THE MASS ARRESTS linked to President Richard Nixon’s War on Drugs continues to display its influence on U.S. policy.
Recently, an unreleased interview with Nixon aide, John Ehrlichman, surfaced bringing the controversial anti-drug effort of the 1970’s back in the spotlight.
In 1994, author Dan Baum was working on a book detailing the politics of drug prohibition. He conducted an interview with Ehrlichman. In a recent piece for Harper’s Magazine, Baum documented what Ehrlichman told him over 20 years ago:
“The Nixon campaign in 1968, and the Nixon White House after that, had two enemies: the antiwar left and black people. You understand what I’m saying? We knew we couldn’t make it illegal to be either against the war or black, but by getting the public to associate the hippies with marijuana and blacks with heroin, and then criminalizing both heavily, we could disrupt those communities. We could arrest their leaders, raid their homes, break up their meetings, and vilify them night after night on the evening news. Did we know we were lying about the drugs? Of course we did.”
The details from Ehrlichman have confirmed what many felt was Nixon’s true motivation. While the War on Drugs is often mocked and treated as a failure, its impact on policy is impossible to disregard. Federal mandatory minimum sentences are still keeping many behind bars for years for low level and non-violent offenses. Marijuana was classified as a Schedule One narcotic during the Nixon tenure, placing it in the same category of danger with heroin and LSD. It still remains on the list of Schedule One substances today.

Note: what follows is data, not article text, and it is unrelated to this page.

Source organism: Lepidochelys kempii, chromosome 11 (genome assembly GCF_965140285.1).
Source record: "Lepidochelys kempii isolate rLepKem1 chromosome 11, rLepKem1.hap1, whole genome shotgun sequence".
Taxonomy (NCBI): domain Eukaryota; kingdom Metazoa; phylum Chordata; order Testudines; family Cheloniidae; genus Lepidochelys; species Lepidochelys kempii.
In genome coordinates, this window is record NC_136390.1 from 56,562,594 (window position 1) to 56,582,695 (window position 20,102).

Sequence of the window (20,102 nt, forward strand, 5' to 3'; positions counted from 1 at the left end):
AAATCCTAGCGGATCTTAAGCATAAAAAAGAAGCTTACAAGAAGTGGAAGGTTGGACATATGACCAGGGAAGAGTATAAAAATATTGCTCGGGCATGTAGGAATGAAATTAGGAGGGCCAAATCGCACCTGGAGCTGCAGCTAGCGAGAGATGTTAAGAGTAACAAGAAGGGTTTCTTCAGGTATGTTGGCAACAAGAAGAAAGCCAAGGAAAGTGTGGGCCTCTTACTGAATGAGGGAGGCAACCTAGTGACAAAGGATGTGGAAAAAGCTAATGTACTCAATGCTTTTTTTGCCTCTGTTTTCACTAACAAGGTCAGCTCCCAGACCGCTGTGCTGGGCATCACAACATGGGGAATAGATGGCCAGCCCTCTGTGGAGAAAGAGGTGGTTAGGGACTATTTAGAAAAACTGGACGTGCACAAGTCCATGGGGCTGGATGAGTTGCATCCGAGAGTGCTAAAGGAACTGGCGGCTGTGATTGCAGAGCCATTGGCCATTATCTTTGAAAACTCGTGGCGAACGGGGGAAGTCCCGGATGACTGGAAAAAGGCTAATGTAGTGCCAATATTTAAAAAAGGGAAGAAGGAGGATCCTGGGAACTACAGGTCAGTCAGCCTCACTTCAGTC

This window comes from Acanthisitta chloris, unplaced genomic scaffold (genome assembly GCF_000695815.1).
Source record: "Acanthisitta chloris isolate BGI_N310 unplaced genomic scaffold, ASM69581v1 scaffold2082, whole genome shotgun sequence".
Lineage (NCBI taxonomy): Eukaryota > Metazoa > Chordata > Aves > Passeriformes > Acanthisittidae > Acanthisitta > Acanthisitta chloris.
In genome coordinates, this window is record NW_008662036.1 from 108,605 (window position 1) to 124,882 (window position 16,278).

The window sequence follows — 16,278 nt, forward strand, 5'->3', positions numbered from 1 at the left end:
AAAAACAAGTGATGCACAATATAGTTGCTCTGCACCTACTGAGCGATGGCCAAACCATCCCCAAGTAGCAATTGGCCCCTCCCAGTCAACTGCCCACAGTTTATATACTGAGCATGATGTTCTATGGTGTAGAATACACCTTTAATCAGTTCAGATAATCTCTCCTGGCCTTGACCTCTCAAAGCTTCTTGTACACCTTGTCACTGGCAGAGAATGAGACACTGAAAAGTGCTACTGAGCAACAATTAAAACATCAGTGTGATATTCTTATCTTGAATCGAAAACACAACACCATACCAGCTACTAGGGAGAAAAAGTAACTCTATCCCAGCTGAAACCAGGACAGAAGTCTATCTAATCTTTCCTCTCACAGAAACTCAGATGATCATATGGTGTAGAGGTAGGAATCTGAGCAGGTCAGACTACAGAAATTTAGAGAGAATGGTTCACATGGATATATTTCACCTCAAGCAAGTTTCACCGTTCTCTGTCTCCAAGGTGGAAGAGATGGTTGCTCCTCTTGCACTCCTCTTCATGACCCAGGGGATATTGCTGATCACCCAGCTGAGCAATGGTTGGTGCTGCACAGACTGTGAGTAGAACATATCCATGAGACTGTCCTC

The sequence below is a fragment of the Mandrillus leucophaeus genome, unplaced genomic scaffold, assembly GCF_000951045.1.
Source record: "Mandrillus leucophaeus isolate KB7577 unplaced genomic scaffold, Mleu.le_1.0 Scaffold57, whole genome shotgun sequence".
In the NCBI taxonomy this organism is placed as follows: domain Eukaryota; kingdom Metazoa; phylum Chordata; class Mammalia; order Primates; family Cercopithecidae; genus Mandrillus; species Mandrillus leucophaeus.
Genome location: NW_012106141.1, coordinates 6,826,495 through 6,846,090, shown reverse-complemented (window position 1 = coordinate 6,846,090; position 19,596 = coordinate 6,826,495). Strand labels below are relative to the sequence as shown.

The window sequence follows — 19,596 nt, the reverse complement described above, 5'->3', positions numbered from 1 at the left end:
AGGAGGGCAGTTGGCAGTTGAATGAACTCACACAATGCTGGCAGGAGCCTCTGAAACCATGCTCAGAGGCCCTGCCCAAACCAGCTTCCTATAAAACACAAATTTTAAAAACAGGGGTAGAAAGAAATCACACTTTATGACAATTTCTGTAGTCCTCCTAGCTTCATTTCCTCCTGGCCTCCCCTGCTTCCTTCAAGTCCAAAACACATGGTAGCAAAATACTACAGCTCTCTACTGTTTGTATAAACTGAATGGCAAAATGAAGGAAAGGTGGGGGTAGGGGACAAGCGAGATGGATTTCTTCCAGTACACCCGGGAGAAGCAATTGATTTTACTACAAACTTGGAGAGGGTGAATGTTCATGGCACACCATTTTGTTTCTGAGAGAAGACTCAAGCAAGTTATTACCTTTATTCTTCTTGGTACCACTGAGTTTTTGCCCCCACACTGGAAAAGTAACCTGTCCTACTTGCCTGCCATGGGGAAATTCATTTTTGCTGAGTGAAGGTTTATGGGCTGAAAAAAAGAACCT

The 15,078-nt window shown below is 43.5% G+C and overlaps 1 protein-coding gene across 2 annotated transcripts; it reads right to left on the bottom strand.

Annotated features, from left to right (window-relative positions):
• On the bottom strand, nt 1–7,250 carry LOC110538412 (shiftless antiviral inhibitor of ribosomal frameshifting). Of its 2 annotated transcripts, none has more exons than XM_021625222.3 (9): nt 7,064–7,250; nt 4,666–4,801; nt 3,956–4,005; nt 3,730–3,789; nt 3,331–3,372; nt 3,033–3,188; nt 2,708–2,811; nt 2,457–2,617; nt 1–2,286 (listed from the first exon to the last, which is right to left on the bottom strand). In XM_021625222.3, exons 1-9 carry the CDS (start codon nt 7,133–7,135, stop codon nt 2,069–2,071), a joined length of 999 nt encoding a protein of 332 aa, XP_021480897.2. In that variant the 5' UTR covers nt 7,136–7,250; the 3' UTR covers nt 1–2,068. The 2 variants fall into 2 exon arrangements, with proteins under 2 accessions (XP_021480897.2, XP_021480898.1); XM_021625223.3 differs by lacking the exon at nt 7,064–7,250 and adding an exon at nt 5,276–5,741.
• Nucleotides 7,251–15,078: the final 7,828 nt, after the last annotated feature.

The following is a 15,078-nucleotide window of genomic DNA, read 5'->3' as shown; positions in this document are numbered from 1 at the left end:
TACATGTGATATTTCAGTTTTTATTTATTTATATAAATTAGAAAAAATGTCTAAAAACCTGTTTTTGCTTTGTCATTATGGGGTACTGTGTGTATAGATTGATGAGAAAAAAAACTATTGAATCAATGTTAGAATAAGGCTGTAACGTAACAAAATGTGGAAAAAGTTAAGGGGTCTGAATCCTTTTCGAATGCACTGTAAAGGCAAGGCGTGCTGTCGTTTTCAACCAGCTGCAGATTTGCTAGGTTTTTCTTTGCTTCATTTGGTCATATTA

Even as states are starting to legalize both medical and recreational marijuana, many law enforcement habits seem difficult to break. A new report by the Colorado Department of Public Safety showed that black and Hispanic minors are arrested at a disproportionate rate compared to young white Colorado residents.
The report highlighted a 52% rise in marijuana arrests for black minors from 2012-2014. The rate of Hispanic minors arrested for marijuana possession in Colorado during the same time rose 22%. Whites under the age of 18 arrested for marijuana possession dropped by 9%.
Non-white minors are not the only age group experiencing the increase in arrests. In 2012, black adults were arrested at twice the rate of white adults for marijuana possession. In 2014, black adults in Colorado, overall, were arrested at 3x the rate white adults.
The study shows that politics can have a drastic and long lasting impact on people. Change does seem to be on the way. The vast majority of Americans support marijuana reform. There has been considerable discussion regarding criminal justice reforms during this 2016 presidential election cycle and a DEA reclassification of marijuana could happen as early as this summer.